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While printing PET-G (@ 220 °C nozzle and over 58 °C bed temperature), the outlines always print fine but the infill keeps shoveling. Could I be printing too hot or too cold? I am using a 0.8 mm nozzle.

Shoveling is when the plastic is over extruding to the point at which it starts piling up in the path of the nozzle, usually resulting in an uneven surface. Visually, it manifests like a snow plow shoveling snow. I tried adding an image, but, the filament is black so that turned out to be a difficult task.

This reason why this is a problem is because the nozzle hits those peaks while printing, which seems to be causing the print to detach from the bed. I've also noticed the print curling up at the edges, but I think that's a separate problem.

I am printing at 3000 mm/min. The outline, and the infill is 80 % of that. The layer height is 0.6 mm

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Normally, what you're calling shoveling is caused by having the bed too high - when you deposit enough material for a space that should be the nominal layer height high, but significantly less volume is available, it has nowhere to go but up around the edges of the nozzle.

However, in your case your temperatures are also seriously wrong for PETG. The normal recommended range of nozzle temperature for PETG is 230-250 °C, and in my experience, you need the full 250 °C to have any hope of printing fast. At 220 °C I'm really surprised you're not having problems with underextrusion instead.

The bed temperature is likely even more important. Minimum bed temperature for PETG is 80 °C. If the material is hitting a 58 °C bed as it comes out, it's likely to cool way too fast. This may lead to what you call shoveling (especially if you see both pits and ridges rather than just ridges), but even if not, it's going to prevent the material from bonding to previously laid down lines, so that your print will end up more brittle than PLA.

One additional detail I initially missed involves your 0.8 mm nozzle. It might be hard for the hotend to keep up with properly melting that much PETG at normal print speeds. As noted in the comments, a 50 mm/s linear extrusion rate with an 0.8 mm nozzle is equivalent, in volumetric extrusion rate, to a 200 mm/s linear extrusion rate with a typical 0.4 mm nozzle, which would be extremely fast for PETG. It's unlikely that any hotend except a "volcano" or similar (with extended melt zone length) could keep up with raising that much material to 250 °C that quickly.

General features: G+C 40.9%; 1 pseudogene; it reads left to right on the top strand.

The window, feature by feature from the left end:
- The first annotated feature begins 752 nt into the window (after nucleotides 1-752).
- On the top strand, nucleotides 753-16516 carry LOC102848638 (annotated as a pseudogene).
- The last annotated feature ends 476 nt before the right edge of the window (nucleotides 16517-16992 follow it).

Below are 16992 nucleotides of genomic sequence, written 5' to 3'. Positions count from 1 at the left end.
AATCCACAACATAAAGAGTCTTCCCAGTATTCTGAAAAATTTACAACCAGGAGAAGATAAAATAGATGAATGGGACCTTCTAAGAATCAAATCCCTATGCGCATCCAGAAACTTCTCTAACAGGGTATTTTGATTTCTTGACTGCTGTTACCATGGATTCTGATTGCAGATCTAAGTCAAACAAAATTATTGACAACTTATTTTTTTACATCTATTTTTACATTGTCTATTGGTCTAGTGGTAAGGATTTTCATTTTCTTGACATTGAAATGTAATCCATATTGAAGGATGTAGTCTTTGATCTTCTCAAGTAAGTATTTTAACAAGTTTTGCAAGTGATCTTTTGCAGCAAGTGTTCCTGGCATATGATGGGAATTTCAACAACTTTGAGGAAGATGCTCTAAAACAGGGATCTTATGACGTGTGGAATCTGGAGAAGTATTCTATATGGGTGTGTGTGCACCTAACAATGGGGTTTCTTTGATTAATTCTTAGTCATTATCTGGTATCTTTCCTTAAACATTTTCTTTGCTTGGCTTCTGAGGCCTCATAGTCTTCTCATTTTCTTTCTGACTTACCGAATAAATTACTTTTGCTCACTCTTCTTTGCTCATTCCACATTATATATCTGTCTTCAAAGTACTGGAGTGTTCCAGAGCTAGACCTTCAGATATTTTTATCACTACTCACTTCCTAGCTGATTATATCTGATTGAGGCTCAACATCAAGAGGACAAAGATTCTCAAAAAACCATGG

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  • $\begingroup$ I upped the temp but it didn't work. Had to strip the pva off the bed, retram and try again. Still didn't working. Changed settings. Still getting problems. I think I'll retire the 0.8 nozzle. $\endgroup$ – user77232 Jul 16 '19 at 14:35
  • $\begingroup$ @R, So heat up, slow down and reduce the layer height or upgrade to an all metal hotend (e.g. e3d) $\endgroup$ – user77232 Jul 16 '19 at 17:00
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    $\begingroup$ @user77232: "All metal" is not what makes a hotend capable of doing high extrusion rates. It needs a longer melting zone and maybe larger heating element. The "volcano" and similar models are the ones to look at, as I understand it. $\endgroup$ – R.. GitHub STOP HELPING ICE Jul 16 '19 at 17:19
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    $\begingroup$ I slowed down and cut the layer height in half. That seems to have solved the problem. I have other problems though. $\endgroup$ – user77232 Jul 17 '19 at 14:56

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